2013: Reads of the Year – Tom White

Craig Dworkin No Medium (2013, MIT Press)

A series of brilliant (re)readings of works blank, erased, clear or silent, from the fictional collection of poems at the start of Cocteau’s Orphée to artist Nick Thurston’s erased copy of Maurice Blanchot’s The Space of Literature, via Rauschenberg, Cage, and Ken Friedman. Dworkin combines experimental art and poetics and media theory in a manner that encourages us to rethink ‘medium’ and ‘materiality’.

Aranye Fradenburg Staying Alive: A Survival Manual for the Liberal Arts (2013, punctum)

In the face of the increasing neoliberal “techno-corporatization” of the public university, influential medievalist and psychoanalyst Aranye Fradenburg launches a powerful defence of the humanities. Ranging from psychology and neuroscience to premodern literature, Fradenburg insists we “continue to prize the freedom to make meaning and beauty, to show ourselves and thereby announce, herald, and insist upon the indisputable fact of our common aliveness”. (A review of Staying Alive will be published in the GRB in January).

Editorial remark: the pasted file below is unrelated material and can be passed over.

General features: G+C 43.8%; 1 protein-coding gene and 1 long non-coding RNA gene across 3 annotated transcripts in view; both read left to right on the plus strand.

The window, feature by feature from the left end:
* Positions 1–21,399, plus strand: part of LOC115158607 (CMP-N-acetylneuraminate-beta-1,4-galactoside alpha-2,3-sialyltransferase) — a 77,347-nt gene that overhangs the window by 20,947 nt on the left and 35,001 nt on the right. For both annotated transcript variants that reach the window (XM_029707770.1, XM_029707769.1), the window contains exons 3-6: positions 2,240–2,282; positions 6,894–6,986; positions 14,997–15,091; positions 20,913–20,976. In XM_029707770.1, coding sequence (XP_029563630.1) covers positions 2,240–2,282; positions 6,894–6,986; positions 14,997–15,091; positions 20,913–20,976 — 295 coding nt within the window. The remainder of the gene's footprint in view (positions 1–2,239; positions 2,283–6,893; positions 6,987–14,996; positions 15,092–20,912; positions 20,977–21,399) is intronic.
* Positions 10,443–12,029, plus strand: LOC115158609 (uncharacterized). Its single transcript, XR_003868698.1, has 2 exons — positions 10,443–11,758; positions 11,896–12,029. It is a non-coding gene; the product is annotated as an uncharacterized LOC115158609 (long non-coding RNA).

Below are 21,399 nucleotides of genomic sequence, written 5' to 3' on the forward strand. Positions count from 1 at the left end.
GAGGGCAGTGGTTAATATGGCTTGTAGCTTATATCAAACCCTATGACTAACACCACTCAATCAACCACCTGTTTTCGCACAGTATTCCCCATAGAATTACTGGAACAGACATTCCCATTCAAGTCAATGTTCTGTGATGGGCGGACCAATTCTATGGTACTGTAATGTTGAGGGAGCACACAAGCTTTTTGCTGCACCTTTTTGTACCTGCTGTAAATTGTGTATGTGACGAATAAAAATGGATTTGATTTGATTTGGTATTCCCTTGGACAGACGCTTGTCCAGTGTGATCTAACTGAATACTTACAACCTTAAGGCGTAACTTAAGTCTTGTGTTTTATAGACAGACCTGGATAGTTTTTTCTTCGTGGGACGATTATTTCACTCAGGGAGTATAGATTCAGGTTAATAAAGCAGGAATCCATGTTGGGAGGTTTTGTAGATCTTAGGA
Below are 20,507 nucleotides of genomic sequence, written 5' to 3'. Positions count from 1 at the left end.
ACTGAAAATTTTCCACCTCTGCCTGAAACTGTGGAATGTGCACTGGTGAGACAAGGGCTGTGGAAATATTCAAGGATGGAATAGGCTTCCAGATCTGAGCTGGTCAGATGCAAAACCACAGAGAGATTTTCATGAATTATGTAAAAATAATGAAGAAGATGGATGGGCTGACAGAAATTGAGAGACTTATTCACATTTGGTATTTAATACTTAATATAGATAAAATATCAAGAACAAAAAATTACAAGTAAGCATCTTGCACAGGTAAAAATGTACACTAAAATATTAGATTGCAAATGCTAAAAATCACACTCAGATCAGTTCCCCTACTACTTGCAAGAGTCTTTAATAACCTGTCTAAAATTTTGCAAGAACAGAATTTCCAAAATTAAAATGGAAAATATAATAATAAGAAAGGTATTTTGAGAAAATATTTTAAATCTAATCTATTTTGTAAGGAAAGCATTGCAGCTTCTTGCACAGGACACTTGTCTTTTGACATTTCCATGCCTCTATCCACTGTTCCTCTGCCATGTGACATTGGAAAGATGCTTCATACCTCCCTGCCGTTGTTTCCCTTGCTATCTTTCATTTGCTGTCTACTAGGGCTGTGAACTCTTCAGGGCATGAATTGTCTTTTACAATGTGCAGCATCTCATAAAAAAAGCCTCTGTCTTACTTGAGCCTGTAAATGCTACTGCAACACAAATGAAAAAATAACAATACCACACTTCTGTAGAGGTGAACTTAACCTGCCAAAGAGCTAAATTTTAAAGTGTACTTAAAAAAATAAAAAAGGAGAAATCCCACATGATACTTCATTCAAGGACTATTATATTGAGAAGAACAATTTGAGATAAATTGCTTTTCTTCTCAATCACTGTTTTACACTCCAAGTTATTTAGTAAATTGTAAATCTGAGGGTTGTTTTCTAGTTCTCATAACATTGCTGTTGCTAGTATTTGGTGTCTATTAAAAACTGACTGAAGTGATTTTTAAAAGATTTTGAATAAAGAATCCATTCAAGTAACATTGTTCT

Charles Olson The Post Office (1975, Grey Fox Press)

A reflection on “the resistance of a man”, Olson’s essay/short story – written in 1948 – details his father’s life (and death) as a postman in 1920s Massachusetts, in particular the dispute over a revoked holiday that would lead to him being removed from his long-held route and redoubling his efforts in the N.A.L.C (National Association of Letter Carriers). An odd choice for a ‘Read of 2013’ perhaps, but certainly the piece of writing to which I have returned most frequently over the past twelve months.

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The Glasgow Review of Books (ISSN 2053-0560) is a review journal publishing short and long reviews, review essays and interviews, as well as translations, fiction, poetry, and visual art. We are interested in all forms of cultural practice and seek to incorporate more marginal, peripheral or neglected forms into our debates and discussions. We aim to foster discussion of work from small and specialised publishers and practitioners, and to maintain a focus on issues in and about translation. The review has a determinedly international approach, but is also a proud resident of Glasgow.

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